Poker Legend Daniel Negreanu on What Separates Successful Players from Wannabes

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When you first started playing poker, did anyone take you under their wing?

The person I learned the most from was [two-time World Series of Poker event winner] Jennifer Harman. She played high-stakes cash games, and she’d let me sit behind her and look at her hole cards. I met her when I played my first tournament in the World Series of Poker – she was dating [WSOP event winner] Todd Brunson, who’d staked me. I reached the final table and Todd couldn’t be there, so he told Jennifer, “Go watch this kid and make sure he doesn’t steal the money from us!”
So she came to watch me play and I won the thing.

Has anything a poker player said in an interview stuck with you?

Chip Reese [three-time WSOP event winner] said something like: “When we talk about the greatest players, don’t compare A games versus A games. Compare F games to A games, because there’s people who can play great when they play great, but if they play really badly when they play badly and they don’t have the discipline, then they can’t be the best player in the world.” It taught me that when you’re at your best, it’s important to play good, but when you’re at your worst, how do you handle that kind of pressure? That separates successful players from wannabes.

If someone loses a big pot, do the other players empathise?

Poker’s not a game of niceties, it’s a game of “Give me your money!” Sometimes, in those moments, there’ll be something as simple as a gesture, or a head shake, or a look that says, “I’m sorry about your luck”.

If a player busts out of a big tournament, is there support from the other players?

Oh yeah, especially in the Main Event of the World Series of Poker. It’s a very emotional moment for people to be involved in. If someone’s eliminated deep into that tournament, everyone gives them the handshake and the hug, and the moment of empathy. It’s a nice gentlemanly thing to do.

Which pro players will stick up for amateurs at the table?

[Five-time WSOP event winner] John Juanda. We had a situation at a World Series event where an amateur who didn’t speak good English was being taken advantage of by a pro, who had a better understanding of the rules. John stepped in, spoke out, and ensured that the player wasn’t taken advantage of.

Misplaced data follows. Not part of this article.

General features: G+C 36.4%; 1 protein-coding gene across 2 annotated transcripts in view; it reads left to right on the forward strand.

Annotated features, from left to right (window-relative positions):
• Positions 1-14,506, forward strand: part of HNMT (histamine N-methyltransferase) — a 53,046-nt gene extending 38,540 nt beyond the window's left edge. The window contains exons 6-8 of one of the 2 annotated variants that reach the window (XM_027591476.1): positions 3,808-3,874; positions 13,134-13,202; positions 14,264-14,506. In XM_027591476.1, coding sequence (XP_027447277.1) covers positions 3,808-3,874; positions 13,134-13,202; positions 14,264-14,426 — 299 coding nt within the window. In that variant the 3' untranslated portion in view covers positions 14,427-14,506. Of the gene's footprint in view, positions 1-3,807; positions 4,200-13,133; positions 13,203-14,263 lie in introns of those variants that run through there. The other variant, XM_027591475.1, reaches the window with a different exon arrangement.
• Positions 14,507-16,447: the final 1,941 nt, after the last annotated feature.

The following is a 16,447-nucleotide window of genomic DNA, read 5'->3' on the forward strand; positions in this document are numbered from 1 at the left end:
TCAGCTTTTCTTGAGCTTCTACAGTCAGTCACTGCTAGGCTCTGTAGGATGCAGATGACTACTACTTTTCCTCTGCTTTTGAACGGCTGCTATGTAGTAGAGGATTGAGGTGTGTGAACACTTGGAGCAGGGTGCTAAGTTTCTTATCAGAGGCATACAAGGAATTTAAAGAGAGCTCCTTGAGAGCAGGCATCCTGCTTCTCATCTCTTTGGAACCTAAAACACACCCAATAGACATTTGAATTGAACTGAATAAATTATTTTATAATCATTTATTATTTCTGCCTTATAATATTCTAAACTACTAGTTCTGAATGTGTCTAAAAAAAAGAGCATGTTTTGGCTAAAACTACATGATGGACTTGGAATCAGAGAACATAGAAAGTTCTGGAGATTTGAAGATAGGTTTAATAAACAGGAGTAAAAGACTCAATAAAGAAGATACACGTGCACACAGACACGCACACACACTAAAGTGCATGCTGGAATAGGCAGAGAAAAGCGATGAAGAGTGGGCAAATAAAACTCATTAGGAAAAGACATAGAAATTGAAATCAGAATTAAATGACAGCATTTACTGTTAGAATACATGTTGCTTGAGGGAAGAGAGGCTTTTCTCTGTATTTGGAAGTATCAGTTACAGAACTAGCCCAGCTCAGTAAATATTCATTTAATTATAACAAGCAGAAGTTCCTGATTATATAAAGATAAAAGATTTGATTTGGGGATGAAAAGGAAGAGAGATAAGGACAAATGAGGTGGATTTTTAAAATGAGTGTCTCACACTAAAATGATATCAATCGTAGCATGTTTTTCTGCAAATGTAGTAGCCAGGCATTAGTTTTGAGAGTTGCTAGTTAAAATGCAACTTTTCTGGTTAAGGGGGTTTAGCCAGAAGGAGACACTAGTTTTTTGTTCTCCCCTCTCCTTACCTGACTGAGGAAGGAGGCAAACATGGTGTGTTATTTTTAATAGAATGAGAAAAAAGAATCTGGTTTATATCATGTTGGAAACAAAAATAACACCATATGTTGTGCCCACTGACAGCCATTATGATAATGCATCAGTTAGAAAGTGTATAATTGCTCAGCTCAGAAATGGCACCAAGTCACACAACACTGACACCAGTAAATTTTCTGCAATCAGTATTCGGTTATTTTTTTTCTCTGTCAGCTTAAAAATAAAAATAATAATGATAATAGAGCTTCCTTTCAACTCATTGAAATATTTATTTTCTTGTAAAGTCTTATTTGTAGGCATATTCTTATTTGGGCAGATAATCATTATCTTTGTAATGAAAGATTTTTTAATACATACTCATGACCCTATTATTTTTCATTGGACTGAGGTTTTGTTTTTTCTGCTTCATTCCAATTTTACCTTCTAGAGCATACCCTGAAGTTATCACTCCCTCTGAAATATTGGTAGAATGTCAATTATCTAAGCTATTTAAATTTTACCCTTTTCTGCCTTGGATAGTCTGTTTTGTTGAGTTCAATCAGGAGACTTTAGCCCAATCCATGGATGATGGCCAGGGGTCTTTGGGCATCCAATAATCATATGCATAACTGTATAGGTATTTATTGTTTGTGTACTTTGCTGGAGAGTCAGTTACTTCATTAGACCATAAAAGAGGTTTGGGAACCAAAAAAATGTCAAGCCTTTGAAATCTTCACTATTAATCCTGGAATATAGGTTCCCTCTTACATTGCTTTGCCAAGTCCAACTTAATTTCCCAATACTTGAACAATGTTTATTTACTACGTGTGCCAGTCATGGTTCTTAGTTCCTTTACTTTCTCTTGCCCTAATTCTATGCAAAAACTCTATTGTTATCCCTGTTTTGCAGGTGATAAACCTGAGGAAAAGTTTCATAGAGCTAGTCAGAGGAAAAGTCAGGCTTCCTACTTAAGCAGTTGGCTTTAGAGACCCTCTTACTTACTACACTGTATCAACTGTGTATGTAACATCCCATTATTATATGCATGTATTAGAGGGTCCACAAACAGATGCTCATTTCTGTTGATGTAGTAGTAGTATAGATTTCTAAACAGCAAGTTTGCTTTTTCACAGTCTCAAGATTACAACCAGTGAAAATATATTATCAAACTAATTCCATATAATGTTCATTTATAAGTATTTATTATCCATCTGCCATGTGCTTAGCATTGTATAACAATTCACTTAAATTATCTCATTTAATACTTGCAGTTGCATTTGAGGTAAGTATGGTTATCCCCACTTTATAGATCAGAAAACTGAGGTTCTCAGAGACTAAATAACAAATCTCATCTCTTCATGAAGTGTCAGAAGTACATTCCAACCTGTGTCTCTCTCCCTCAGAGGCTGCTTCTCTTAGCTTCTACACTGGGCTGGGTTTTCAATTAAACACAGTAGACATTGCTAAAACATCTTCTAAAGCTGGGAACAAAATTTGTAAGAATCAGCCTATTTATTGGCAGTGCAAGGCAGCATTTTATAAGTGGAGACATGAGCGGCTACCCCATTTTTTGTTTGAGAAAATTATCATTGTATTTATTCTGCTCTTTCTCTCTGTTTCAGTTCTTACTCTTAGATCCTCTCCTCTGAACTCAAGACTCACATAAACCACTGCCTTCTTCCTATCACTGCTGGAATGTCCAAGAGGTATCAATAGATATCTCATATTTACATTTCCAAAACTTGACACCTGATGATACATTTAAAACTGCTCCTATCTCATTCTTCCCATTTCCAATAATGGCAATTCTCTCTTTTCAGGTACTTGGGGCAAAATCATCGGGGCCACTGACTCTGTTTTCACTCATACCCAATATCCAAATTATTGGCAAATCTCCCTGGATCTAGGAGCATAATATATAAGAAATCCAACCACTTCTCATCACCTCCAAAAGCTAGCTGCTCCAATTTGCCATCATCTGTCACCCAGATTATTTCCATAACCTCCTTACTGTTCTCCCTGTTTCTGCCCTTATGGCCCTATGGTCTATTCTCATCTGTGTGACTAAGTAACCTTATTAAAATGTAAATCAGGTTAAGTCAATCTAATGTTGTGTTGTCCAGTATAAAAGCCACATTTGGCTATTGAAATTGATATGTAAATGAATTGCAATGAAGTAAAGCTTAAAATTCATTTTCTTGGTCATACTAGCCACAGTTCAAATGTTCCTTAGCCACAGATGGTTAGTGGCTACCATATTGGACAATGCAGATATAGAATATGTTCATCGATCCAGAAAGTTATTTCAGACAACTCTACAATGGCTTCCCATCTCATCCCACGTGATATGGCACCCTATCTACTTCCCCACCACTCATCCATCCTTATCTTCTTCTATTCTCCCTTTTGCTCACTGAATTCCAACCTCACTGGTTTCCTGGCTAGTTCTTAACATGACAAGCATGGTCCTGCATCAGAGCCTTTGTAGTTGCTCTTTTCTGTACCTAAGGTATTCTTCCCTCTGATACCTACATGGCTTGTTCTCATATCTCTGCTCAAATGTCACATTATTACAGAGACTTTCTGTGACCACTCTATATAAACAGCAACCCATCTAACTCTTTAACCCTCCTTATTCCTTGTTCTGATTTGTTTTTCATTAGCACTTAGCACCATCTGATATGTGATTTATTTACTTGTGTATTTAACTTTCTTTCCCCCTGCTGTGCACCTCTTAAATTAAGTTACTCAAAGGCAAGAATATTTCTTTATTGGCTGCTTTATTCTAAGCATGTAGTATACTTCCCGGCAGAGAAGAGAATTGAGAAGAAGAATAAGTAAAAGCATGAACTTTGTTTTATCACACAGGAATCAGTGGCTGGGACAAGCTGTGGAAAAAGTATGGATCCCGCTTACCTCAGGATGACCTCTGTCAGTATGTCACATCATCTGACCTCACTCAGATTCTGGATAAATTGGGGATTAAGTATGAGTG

Will players stand up for the dealer, if someone is abusive?

Yes. At [Vegas casino] the Horseshoe once, [late, five-time WSOP event winner] Stu Ungar lost a few hands in a row, got his penis out and started peeing on the dealer’s leg. The other players alerted the floor staff and he was escorted out of the building.

Have you had any low points when your friends have been there for you?

Many! In my early years, I didn’t have good bankroll management skills. My confidence was so high, I’d play whether or not I had sufficient money. I knew my friends had faith in me to lend me money and get me back on my feet. Jennifer Harman and [WPT Champion and six-time WSOP event winner] Ted Forrest would help me out when I’d blown my bankroll.

Who are you happiest to lose your money to?

It’s uncomfortable for me to play against Jennifer Harman, because of all she’s done for me – so if I lose a pot to her, it doesn’t hurt at all. I know it’s going to a good place. Jennifer is very genuine. If she’s pissed off at you, you will know. If she likes you, you will know. If she’s angry, she’ll have her moment, then giggle about it later. She’s authentic.

Daniel Negreanu is a professional poker player for Team PokerStars

Samantha Rea

Samantha Rea is a freelance journalist living in London. She writes about poker, peccadilloes, filth and feminism. She has an MSc from the London School of Economics and she likes an Old Fashioned.